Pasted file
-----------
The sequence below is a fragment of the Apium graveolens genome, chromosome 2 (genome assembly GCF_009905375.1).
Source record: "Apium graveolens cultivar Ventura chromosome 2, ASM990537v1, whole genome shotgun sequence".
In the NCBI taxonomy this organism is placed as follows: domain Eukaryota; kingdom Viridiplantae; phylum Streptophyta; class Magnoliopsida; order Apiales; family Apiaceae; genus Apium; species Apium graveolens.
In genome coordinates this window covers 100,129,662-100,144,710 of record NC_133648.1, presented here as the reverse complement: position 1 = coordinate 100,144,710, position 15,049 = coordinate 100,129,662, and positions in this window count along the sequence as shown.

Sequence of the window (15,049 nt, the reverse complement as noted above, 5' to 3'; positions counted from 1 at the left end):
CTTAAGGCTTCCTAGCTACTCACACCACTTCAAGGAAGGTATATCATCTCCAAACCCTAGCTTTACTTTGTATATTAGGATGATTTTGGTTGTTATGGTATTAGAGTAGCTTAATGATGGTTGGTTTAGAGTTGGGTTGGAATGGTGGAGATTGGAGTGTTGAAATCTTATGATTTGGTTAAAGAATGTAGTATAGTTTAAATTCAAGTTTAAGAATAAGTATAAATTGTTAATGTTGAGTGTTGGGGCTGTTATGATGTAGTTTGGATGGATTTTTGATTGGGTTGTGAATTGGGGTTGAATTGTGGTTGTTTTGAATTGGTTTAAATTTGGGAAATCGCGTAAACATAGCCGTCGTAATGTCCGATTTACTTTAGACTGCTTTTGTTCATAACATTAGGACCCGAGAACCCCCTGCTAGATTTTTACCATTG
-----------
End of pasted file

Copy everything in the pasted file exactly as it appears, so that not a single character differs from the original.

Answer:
The sequence below is a fragment of the Apium graveolens genome, chromosome 2 (genome assembly GCF_009905375.1).
Source record: "Apium graveolens cultivar Ventura chromosome 2, ASM990537v1, whole genome shotgun sequence".
In the NCBI taxonomy this organism is placed as follows: domain Eukaryota; kingdom Viridiplantae; phylum Streptophyta; class Magnoliopsida; order Apiales; family Apiaceae; genus Apium; species Apium graveolens.
In genome coordinates this window covers 100,129,662-100,144,710 of record NC_133648.1, presented here as the reverse complement: position 1 = coordinate 100,144,710, position 15,049 = coordinate 100,129,662, and positions in this window count along the sequence as shown.

Sequence of the window (15,049 nt, the reverse complement as noted above, 5' to 3'; positions counted from 1 at the left end):
CTTAAGGCTTCCTAGCTACTCACACCACTTCAAGGAAGGTATATCATCTCCAAACCCTAGCTTTACTTTGTATATTAGGATGATTTTGGTTGTTATGGTATTAGAGTAGCTTAATGATGGTTGGTTTAGAGTTGGGTTGGAATGGTGGAGATTGGAGTGTTGAAATCTTATGATTTGGTTAAAGAATGTAGTATAGTTTAAATTCAAGTTTAAGAATAAGTATAAATTGTTAATGTTGAGTGTTGGGGCTGTTATGATGTAGTTTGGATGGATTTTTGATTGGGTTGTGAATTGGGGTTGAATTGTGGTTGTTTTGAATTGGTTTAAATTTGGGAAATCGCGTAAACATAGCCGTCGTAATGTCCGATTTACTTTAGACTGCTTTTGTTCATAACATTAGGACCCGAGAACCCCCTGCTAGATTTTTACCATTG